Online Safety Bill

The LGA recognises the delicate balance this legislation must maintain between preserving users’ freedom of expression and civil liberties whilst also protecting users from harmful content. We therefore welcome the user verification and user empowerment duty within this Bill that apply to category 1 services. The LGA welcomes these duties as they provide choice to adult users on what content and users they want to engage with whilst also allowing users to remain anonymous should they want or need too.

The Online Safety Bill introduces new criminal offences against false communication, threatening communication, sending flashing images with the intent of causing epileptic seizures, and cyber-flashing. The LGA previously called for cyber-flashing to be made a criminal offence, so we welcome its inclusion within the Bill. Overall, these offences are a useful provision to ensure that individuals posting harmful content are held to account. However, it will be dependent on the police and CPS being given adequate resources, training, and comprehensive guidance to ensure these offences are used appropriately.

To ensure services adhere to their new responsibilities, the Bill introduces new regulatory powers and responsibilities for Ofcom. Ofcom will be responsible for drafting codes of practice for all duties and ensuring services have the systems in place to adhere to these responsibilities; they also have powers to hold services to account should they need to. We ask Ofcom engages fully with relevant groups such as political parties and the LGA when developing its codes of practice to ensure there is consideration of unintended consequences. Ofcom must also be given adequate resources so that they can be agile and produce guidance at pace in line with emerging ‘harmful’ issues.

The LGA supported the Draft Online Safety Bill Joint Committee’s recommendation calling for Ofcom to publish a ‘safety by design’ code of practice. It is disappointing this has not been adopted, the LGA encourages the Government to produce a ‘safety by design’ overarching code of practice that can be referenced and adopted within the individual codes of practice.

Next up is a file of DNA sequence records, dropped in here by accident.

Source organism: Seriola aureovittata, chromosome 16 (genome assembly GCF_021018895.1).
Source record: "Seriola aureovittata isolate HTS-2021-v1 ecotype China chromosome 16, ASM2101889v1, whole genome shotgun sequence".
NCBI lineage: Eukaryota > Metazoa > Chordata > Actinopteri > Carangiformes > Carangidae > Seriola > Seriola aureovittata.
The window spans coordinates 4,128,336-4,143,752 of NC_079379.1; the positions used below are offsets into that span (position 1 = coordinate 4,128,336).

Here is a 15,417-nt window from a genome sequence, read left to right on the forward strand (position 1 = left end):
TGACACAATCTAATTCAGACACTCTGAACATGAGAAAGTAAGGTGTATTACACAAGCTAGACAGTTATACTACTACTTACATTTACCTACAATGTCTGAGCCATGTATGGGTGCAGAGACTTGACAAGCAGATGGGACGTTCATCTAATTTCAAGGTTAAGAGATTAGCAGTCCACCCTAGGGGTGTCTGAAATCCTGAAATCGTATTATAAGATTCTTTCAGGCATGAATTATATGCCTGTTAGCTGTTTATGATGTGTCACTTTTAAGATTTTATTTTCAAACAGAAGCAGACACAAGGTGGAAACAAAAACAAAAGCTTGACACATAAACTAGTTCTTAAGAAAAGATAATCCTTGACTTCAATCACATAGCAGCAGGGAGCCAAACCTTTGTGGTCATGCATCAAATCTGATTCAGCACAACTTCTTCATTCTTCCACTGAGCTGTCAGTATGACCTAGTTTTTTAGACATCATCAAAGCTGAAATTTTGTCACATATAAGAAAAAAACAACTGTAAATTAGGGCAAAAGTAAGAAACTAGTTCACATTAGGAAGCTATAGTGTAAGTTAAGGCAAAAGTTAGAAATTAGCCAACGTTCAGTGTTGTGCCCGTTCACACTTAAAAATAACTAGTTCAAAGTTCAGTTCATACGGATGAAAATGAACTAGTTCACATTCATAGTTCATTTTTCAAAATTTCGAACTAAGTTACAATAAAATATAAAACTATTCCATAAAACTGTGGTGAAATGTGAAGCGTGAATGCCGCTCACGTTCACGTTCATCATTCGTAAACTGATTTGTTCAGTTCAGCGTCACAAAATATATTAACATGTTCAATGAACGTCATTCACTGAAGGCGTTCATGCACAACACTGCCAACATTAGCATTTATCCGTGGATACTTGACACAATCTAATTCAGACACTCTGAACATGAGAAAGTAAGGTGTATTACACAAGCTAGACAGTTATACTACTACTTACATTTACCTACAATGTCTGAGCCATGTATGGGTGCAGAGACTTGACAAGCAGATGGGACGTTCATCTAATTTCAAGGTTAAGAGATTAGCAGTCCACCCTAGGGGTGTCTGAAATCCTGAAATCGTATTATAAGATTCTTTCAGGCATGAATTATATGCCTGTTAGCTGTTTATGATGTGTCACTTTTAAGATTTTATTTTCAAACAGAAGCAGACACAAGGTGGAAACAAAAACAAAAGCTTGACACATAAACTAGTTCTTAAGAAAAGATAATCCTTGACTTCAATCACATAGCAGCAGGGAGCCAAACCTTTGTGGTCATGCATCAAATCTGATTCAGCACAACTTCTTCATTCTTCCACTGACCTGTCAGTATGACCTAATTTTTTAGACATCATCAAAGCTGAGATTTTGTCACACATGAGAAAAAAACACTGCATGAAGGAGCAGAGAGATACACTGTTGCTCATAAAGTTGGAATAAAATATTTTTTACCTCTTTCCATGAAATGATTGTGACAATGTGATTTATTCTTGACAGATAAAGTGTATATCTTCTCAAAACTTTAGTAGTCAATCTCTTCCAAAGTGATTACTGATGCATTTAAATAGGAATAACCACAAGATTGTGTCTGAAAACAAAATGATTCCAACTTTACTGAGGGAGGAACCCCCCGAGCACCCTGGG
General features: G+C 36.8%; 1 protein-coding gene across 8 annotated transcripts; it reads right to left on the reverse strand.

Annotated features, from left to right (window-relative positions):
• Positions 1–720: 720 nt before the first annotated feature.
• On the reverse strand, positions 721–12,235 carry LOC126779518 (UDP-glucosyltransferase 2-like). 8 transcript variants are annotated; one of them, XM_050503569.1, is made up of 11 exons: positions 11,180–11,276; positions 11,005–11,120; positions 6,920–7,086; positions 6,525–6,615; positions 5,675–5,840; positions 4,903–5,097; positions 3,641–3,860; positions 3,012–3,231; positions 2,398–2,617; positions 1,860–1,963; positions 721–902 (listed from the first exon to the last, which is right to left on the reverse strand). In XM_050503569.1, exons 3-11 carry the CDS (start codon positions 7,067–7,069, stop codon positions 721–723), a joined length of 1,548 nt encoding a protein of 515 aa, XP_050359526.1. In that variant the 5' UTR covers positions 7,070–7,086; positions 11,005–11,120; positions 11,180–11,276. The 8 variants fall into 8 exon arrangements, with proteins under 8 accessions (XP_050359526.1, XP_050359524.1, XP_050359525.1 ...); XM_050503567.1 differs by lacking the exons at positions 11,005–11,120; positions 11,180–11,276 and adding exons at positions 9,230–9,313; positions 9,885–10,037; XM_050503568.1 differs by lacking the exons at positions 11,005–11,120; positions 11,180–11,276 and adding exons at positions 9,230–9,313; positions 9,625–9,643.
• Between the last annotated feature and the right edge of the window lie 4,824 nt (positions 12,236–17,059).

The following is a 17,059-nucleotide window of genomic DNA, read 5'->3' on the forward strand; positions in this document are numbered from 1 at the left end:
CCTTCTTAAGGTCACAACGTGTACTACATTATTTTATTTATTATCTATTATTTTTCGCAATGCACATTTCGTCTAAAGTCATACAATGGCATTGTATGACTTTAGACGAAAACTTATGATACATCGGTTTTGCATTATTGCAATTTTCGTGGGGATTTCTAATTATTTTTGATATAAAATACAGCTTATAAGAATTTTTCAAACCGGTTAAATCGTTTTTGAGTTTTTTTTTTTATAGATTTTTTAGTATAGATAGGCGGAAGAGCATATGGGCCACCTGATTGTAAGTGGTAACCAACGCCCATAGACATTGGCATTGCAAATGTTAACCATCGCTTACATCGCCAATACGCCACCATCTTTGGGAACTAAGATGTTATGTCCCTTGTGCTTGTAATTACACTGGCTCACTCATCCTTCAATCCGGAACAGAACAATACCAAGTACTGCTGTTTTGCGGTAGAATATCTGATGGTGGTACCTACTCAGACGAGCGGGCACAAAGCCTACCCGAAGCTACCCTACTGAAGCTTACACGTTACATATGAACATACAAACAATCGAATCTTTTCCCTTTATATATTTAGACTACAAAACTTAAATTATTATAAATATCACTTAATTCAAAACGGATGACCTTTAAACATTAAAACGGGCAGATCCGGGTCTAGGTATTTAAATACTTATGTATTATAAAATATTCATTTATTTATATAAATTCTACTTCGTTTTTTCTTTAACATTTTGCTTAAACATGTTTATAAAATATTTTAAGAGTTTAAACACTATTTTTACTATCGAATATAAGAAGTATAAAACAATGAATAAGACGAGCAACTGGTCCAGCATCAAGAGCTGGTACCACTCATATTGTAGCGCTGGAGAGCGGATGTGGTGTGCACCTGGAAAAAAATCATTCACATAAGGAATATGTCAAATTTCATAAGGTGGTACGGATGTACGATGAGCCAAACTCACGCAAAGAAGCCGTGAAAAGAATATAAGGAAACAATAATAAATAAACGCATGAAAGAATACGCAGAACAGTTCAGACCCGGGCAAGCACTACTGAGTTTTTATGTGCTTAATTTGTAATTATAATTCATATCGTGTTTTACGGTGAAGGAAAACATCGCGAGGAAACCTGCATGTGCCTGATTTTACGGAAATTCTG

The LGA broadly welcomes the new threatening and false communication offences, as well as the user empowerment and verification duty that will enable users to control what content and users they interact with. However, we encourage the Government and Ofcom to go further and adopt a clearer and more robust provisions to manage ‘low-level’ abuse experienced by councillors that falls below the criminal threshold. As part of this, the LGA would like assurances from the Government that the democratic and journalistic protections set out in this Bill will not inadvertently protect perpetrators of abuse.

We hope the Bill will go some way in addressing the concerns regarding abuse and intimidation online we have heard from our membership. However, we regret the removal of the harm-based communications offence by the government at committee stage in the Commons, which could have been an important tool in tackling this intimidation, harassment and abuse which would not otherwise meet a criminal level under existing legislation. This would have been a particularly helpful tool against misogynistic abuse and other non-threatening, but cumulatively and democratically damaging abuse experienced by women and other targeted people in politics at all levels.

Services for women 

Councils have a significant and positive impact on the lives of their female residents, through the range of vital services they provide. These range from the provision of affordable and secure housing, to providing support for new mothers and families, preventing domestic abuse, tackling female genital mutilation (FGM), and working to make public spaces safer for women.